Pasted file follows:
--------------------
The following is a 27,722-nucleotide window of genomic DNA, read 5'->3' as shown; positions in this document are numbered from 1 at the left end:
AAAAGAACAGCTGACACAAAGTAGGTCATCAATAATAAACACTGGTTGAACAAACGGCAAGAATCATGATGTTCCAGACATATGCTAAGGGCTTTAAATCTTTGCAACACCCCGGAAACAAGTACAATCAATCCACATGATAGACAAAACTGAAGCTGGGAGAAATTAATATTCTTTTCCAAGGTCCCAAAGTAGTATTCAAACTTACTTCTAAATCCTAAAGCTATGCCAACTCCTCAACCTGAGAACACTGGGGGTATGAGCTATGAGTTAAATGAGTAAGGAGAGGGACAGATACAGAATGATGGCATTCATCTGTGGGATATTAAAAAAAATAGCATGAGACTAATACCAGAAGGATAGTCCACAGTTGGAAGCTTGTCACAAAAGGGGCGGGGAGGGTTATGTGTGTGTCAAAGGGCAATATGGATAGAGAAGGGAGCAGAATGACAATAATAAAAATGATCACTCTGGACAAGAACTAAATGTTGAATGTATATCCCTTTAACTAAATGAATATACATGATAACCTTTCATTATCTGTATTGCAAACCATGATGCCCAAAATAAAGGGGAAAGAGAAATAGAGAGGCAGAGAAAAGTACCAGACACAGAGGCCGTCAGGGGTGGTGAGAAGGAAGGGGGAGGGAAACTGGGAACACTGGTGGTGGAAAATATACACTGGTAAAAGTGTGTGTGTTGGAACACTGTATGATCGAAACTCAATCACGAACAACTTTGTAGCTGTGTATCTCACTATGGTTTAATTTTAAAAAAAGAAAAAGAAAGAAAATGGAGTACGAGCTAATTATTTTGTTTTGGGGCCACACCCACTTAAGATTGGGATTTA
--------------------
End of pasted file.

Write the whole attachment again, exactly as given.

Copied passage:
The following is a 27,722-nucleotide window of genomic DNA, read 5'->3' as shown; positions in this document are numbered from 1 at the left end:
AAAAGAACAGCTGACACAAAGTAGGTCATCAATAATAAACACTGGTTGAACAAACGGCAAGAATCATGATGTTCCAGACATATGCTAAGGGCTTTAAATCTTTGCAACACCCCGGAAACAAGTACAATCAATCCACATGATAGACAAAACTGAAGCTGGGAGAAATTAATATTCTTTTCCAAGGTCCCAAAGTAGTATTCAAACTTACTTCTAAATCCTAAAGCTATGCCAACTCCTCAACCTGAGAACACTGGGGGTATGAGCTATGAGTTAAATGAGTAAGGAGAGGGACAGATACAGAATGATGGCATTCATCTGTGGGATATTAAAAAAAATAGCATGAGACTAATACCAGAAGGATAGTCCACAGTTGGAAGCTTGTCACAAAAGGGGCGGGGAGGGTTATGTGTGTGTCAAAGGGCAATATGGATAGAGAAGGGAGCAGAATGACAATAATAAAAATGATCACTCTGGACAAGAACTAAATGTTGAATGTATATCCCTTTAACTAAATGAATATACATGATAACCTTTCATTATCTGTATTGCAAACCATGATGCCCAAAATAAAGGGGAAAGAGAAATAGAGAGGCAGAGAAAAGTACCAGACACAGAGGCCGTCAGGGGTGGTGAGAAGGAAGGGGGAGGGAAACTGGGAACACTGGTGGTGGAAAATATACACTGGTAAAAGTGTGTGTGTTGGAACACTGTATGATCGAAACTCAATCACGAACAACTTTGTAGCTGTGTATCTCACTATGGTTTAATTTTAAAAAAAGAAAAAGAAAGAAAATGGAGTACGAGCTAATTATTTTGTTTTGGGGCCACACCCACTTAAGATTGGGATTTA